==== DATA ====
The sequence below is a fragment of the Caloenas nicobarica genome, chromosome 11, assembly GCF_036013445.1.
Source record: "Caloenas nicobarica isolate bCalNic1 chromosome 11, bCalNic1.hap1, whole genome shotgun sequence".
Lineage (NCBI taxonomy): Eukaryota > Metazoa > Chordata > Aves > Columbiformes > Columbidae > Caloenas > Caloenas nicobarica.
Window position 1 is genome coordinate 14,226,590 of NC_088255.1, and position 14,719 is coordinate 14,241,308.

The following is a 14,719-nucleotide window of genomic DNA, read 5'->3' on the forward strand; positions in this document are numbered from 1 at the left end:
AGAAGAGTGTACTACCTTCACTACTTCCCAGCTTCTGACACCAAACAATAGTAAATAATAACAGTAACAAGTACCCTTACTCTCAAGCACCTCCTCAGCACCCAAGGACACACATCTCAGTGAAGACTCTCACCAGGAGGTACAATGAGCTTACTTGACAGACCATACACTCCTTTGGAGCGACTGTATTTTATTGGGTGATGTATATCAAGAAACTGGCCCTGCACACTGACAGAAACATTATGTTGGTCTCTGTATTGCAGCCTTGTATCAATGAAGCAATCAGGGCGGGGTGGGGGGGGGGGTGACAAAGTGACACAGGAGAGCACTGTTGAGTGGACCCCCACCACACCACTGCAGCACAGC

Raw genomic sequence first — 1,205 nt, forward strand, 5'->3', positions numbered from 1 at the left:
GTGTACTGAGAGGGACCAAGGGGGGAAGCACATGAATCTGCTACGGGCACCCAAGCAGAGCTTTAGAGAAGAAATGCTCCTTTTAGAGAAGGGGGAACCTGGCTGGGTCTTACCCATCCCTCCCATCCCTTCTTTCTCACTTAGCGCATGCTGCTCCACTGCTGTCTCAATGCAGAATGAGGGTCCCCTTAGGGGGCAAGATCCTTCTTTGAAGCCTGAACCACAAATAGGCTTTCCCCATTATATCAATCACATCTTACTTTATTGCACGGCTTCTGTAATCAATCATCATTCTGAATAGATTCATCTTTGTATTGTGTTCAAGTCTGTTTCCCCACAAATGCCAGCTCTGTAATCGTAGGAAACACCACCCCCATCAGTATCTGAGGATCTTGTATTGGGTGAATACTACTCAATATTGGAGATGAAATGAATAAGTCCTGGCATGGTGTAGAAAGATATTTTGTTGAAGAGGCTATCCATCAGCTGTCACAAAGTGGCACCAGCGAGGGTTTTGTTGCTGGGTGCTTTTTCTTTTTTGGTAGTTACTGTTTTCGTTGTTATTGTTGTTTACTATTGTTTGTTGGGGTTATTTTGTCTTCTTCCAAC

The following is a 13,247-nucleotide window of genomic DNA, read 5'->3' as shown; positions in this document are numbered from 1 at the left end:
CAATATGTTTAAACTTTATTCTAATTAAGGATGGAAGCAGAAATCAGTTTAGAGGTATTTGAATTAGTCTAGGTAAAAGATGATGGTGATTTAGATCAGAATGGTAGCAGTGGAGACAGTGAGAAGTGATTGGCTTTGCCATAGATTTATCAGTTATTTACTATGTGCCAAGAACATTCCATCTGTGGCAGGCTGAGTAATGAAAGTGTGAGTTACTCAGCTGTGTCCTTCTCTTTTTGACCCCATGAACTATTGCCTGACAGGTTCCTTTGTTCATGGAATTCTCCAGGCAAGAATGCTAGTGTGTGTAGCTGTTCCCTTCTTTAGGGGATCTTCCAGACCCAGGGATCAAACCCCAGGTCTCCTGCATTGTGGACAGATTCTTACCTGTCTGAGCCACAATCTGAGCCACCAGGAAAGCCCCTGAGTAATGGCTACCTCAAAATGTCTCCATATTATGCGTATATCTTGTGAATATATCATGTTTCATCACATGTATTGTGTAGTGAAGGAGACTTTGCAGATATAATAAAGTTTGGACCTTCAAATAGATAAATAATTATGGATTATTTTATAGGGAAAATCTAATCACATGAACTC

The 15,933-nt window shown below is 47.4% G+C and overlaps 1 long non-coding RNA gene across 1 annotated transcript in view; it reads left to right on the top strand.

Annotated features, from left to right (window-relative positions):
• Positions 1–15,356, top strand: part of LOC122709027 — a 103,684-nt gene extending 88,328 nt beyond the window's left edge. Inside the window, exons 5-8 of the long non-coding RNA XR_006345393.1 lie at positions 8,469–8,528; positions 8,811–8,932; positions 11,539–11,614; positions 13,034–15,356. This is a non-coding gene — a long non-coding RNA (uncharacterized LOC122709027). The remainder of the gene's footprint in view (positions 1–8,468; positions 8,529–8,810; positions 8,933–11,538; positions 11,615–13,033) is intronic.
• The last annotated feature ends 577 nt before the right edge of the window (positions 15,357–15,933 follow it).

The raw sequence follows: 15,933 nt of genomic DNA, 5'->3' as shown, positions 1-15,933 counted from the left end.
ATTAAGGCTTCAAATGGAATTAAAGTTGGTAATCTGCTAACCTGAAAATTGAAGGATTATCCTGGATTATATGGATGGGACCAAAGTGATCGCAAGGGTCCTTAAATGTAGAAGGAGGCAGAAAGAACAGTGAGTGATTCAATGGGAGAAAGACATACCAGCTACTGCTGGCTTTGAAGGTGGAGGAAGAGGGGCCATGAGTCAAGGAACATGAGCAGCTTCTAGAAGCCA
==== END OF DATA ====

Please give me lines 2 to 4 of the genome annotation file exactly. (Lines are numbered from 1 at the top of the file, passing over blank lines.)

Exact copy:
Source record: "Caloenas nicobarica isolate bCalNic1 chromosome 11, bCalNic1.hap1, whole genome shotgun sequence".
Lineage (NCBI taxonomy): Eukaryota > Metazoa > Chordata > Aves > Columbiformes > Columbidae > Caloenas > Caloenas nicobarica.
Window position 1 is genome coordinate 14,226,590 of NC_088255.1, and position 14,719 is coordinate 14,241,308.